A Davidsonian Response to Radical Scepticism

Logos and Episteme 6 (1):95-111 (2015)
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In this paper, I attempt to show how Davidson’s anti-sceptical argument can respond to the closureRK-based radical scepticism. My approach will focus on the closureRK principle rather than the possibility that our beliefs could be massively wrong. I first review Davidson’s principle of charity and the triangulation argument, and then I extract his theory on content of a belief. According to this theory, content of a belief is determined by its typical cause and other relevant beliefs. With this constraint on content, I argue that doubt must be local. Furthermore, since one cannot rationally believe that one’s commitment to the cause of beliefs could be false, our commitment to the denial of a sceptical hypothesis is not a knowledge-apt belief. Therefore, the closureRK principle is not applicable to rational evaluations of this commitment. As a result, the closureRK-based sceptical argument fails while the closureRK principle remains.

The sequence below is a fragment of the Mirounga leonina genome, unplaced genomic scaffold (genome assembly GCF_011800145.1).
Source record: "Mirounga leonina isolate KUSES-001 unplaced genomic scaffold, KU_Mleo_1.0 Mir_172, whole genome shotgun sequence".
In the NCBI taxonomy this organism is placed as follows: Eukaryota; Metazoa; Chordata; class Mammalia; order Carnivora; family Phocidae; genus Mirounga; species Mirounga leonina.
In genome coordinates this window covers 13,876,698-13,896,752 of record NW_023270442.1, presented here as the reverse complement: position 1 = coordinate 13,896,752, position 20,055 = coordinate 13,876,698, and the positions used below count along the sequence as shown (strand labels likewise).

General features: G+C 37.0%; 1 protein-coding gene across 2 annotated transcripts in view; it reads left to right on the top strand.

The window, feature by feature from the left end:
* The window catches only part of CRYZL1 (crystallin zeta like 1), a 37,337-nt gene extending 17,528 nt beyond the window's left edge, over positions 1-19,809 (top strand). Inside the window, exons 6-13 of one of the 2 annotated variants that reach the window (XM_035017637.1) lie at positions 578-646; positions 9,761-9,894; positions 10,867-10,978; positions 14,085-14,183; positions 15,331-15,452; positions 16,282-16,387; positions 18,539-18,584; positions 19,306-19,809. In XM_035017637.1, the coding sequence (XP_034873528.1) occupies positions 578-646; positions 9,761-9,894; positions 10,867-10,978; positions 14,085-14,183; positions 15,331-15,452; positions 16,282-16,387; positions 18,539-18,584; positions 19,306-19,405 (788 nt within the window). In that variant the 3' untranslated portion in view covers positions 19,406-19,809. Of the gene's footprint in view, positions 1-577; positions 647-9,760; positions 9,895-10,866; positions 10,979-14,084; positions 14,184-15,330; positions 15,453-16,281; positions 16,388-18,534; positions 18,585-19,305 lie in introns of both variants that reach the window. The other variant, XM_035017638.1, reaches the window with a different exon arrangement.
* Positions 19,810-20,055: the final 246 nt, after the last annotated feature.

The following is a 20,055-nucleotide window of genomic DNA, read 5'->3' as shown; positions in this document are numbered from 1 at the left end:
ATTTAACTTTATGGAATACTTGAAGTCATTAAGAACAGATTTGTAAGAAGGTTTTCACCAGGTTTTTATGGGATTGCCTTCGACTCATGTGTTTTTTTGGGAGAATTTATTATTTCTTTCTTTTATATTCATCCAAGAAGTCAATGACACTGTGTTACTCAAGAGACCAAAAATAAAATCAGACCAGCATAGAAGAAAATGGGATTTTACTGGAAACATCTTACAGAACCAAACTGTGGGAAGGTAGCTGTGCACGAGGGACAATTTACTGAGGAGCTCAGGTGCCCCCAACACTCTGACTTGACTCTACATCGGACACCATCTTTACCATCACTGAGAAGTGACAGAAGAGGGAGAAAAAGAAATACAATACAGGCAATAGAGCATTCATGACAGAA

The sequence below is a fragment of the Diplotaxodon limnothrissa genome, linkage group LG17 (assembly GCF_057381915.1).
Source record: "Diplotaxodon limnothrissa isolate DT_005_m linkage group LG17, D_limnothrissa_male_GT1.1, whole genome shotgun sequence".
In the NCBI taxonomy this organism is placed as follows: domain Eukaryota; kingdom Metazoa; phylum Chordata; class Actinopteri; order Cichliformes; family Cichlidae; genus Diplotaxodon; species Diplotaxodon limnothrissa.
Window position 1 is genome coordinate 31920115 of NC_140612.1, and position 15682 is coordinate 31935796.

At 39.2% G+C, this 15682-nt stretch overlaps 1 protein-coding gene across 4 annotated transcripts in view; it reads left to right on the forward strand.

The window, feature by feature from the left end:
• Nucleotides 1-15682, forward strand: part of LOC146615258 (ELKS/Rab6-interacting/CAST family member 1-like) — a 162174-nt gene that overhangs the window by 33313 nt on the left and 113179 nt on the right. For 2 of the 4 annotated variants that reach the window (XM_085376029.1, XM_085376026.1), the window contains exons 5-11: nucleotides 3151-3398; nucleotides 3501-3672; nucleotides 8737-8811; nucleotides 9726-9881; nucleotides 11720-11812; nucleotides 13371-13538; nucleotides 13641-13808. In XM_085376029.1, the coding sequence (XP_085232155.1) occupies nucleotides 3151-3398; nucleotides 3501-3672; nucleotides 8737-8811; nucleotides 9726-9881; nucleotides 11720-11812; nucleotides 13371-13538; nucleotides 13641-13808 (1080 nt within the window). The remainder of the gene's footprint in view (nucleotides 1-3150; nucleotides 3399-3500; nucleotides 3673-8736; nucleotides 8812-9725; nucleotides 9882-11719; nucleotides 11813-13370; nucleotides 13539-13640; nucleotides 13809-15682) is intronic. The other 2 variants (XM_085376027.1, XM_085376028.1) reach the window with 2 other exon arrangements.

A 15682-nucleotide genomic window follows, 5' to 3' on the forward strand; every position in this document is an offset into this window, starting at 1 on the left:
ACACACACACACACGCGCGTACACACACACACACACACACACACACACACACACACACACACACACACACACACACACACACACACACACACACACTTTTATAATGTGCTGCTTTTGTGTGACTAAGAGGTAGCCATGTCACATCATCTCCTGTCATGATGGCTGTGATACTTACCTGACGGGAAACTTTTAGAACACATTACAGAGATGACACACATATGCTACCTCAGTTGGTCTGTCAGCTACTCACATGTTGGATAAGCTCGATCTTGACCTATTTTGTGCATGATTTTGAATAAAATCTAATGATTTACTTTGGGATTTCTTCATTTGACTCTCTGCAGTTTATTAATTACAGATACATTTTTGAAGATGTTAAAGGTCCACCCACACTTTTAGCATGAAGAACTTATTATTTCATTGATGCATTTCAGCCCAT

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First archival date: 2015-11-21
Latest version: 2 (2017-01-09)
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